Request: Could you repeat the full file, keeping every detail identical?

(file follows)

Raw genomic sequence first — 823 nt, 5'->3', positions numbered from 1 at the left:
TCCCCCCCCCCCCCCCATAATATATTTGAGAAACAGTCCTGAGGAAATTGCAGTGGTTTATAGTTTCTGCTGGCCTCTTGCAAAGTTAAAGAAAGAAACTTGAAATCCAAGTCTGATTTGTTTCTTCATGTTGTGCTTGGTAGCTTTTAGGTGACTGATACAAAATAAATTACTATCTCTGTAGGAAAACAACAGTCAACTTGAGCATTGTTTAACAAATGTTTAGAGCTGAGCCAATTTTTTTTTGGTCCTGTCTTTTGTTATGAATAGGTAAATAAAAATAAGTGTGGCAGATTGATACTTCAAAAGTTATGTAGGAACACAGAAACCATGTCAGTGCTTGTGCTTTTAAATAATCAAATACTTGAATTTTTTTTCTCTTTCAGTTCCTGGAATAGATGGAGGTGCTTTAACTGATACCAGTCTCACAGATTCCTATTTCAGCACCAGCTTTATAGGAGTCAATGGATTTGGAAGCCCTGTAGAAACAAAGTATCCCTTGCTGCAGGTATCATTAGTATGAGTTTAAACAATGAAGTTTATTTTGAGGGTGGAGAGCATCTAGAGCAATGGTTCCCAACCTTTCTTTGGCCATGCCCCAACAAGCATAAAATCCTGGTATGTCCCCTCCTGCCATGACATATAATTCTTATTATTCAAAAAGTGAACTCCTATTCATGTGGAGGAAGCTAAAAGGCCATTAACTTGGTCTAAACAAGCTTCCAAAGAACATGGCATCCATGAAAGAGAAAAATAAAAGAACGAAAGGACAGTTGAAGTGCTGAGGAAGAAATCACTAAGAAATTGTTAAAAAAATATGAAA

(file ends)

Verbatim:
Raw genomic sequence first — 823 nt, 5'->3', positions numbered from 1 at the left:
TCCCCCCCCCCCCCCCATAATATATTTGAGAAACAGTCCTGAGGAAATTGCAGTGGTTTATAGTTTCTGCTGGCCTCTTGCAAAGTTAAAGAAAGAAACTTGAAATCCAAGTCTGATTTGTTTCTTCATGTTGTGCTTGGTAGCTTTTAGGTGACTGATACAAAATAAATTACTATCTCTGTAGGAAAACAACAGTCAACTTGAGCATTGTTTAACAAATGTTTAGAGCTGAGCCAATTTTTTTTTGGTCCTGTCTTTTGTTATGAATAGGTAAATAAAAATAAGTGTGGCAGATTGATACTTCAAAAGTTATGTAGGAACACAGAAACCATGTCAGTGCTTGTGCTTTTAAATAATCAAATACTTGAATTTTTTTTCTCTTTCAGTTCCTGGAATAGATGGAGGTGCTTTAACTGATACCAGTCTCACAGATTCCTATTTCAGCACCAGCTTTATAGGAGTCAATGGATTTGGAAGCCCTGTAGAAACAAAGTATCCCTTGCTGCAGGTATCATTAGTATGAGTTTAAACAATGAAGTTTATTTTGAGGGTGGAGAGCATCTAGAGCAATGGTTCCCAACCTTTCTTTGGCCATGCCCCAACAAGCATAAAATCCTGGTATGTCCCCTCCTGCCATGACATATAATTCTTATTATTCAAAAAGTGAACTCCTATTCATGTGGAGGAAGCTAAAAGGCCATTAACTTGGTCTAAACAAGCTTCCAAAGAACATGGCATCCATGAAAGAGAAAAATAAAAGAACGAAAGGACAGTTGAAGTGCTGAGGAAGAAATCACTAAGAAATTGTTAAAAAAATATGAAA